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What science undergrad program do I apply to?

A photo of billnyescienceguy billnyescienceguy
Hey I am having trouble figuring out which undergrad programs I should apply to if I am planning on going into Pharmacy or Med School.

So far I have these on my list:

McMaster - Life Science
University of Toronto - Life Science
Western - Biological and Medical Science

but I don't know why program to apply to at these schools:

University of Ottawa (Health Sciences or BioMed?)
University of Guelph
University of Carleton
York

Those 4 don't have a Life Science program so I don't know which one I should take for Med and Pharmacy.
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A photo of Anonymous Anonymous
Life Science is a broad term, it pretty much covers the wide spectrum of disciplines within or associated with biology. First year of Life Sciences is general where you'll be taking a common first year with other students, after that you branch off into different majors or specializations such as; Animal Physiology, Biochemistry, Cellular & Molecular Biology, Psychology, Neuroscience, etc...

Ultimately look into what major or specialization you'd realistically see yourself enjoying. Med School & Pharmacy just needs you to have successfully completed certain required courses, and have obtained a high GPA, and also present MCAT results (depending on the school)

Just because a University doesn't have a program called "Life Sciences" doesn't mean they don't have Life Sciences lol. Each University varies on what they call their programs, for example at York they're program will be called Biology, at Guelph it'll be Biological Sciences, catch my drift?

It's true that, certain schools have much more specializations then others, that is particularly true when comparing York to U of T. Some schools will have a general Biology program where you take different courses all through out and others have specialized degrees focusing on a specific field of study within a science discipline.

In regards to picking a school, seriously just go where you want to go. It's all down to preference and the research you've done looking into the programs and schools. Your mind will tell you which one you want to go to. Visit the Universities and get a feel for the campuses to know where'd you'd feel comfortable spending your undergraduate studies.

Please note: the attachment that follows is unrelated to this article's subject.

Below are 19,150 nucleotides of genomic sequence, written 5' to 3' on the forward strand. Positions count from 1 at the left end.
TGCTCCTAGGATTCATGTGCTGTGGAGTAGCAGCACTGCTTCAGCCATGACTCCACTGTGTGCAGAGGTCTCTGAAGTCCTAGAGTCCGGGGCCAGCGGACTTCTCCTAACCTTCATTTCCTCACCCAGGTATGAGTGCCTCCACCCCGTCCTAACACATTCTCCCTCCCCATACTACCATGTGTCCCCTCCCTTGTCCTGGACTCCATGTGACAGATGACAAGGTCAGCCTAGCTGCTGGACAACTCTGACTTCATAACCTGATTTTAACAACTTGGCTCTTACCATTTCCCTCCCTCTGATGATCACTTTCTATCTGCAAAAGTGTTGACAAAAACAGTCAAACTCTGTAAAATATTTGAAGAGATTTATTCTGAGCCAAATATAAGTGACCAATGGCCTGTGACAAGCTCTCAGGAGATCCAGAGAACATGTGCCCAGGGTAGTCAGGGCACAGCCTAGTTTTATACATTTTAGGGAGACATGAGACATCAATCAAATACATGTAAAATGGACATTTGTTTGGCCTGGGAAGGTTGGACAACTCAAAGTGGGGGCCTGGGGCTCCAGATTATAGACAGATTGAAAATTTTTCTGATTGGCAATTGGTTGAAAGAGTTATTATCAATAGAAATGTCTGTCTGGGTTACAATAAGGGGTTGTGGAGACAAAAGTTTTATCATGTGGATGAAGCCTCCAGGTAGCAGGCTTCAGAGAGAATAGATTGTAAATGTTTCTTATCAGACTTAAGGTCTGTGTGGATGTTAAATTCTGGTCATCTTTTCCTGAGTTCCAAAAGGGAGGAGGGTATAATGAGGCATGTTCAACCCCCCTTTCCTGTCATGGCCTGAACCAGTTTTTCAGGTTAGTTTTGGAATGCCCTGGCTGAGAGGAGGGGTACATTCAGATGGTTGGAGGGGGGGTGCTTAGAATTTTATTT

If you have any further questions just ask!
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A photo of mynameismattgotmlgo mynameismattgotmlgo
^ I like this guy. One of the few high school students who has actually done the research that I would expect of prospective university students.
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A photo of Anonymous Anonymous

@mynameismattgotmlgo wrote
^ I like this guy. One of the few high school students who has actually done the research that I would expect of prospective university students.



Thanks for the compliment, much appreciated, especially coming from you man:cheers:

One of the few things I learned from reading this forum and speaking with students is their lack of knowledge of the field they are planning on pursuing. Asking a bunch of questions on here won't necessarily help you out. Doing research, and finding the answers isn't a difficult thing to do, just takes effort. I don't mind helping out fellow students but I'd like to see initiative in them.
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A photo of mynameismattgotmlgo mynameismattgotmlgo
A lot of questions can be answered through simple internet research; others are best asked on forums like this one. A lot of us old timers get tired of answering questions of the former group, like the one asked by the OP in this thread. As a result, the answers typically come from other high school students who are almost as clueless as the OP.

You have to be independent and able to figure out things on your own to be successful in university. It's easy to say that you'll change when you get to university, but this is a big decision for you now; you should be putting a lot of thought into it. For some reason, it pains me to know that people don't even care enough to do some internet searching. Like how are they not just naturally curious to want to find the answers to these questions on their own? When I was looking to buy a car, I didn't just look for the cars I heard were good and that had names I liked; I did a lot of internet research to find out which was right for me, and I'm thankful I did (and the thing is, I actually enjoyed the research aspect of it).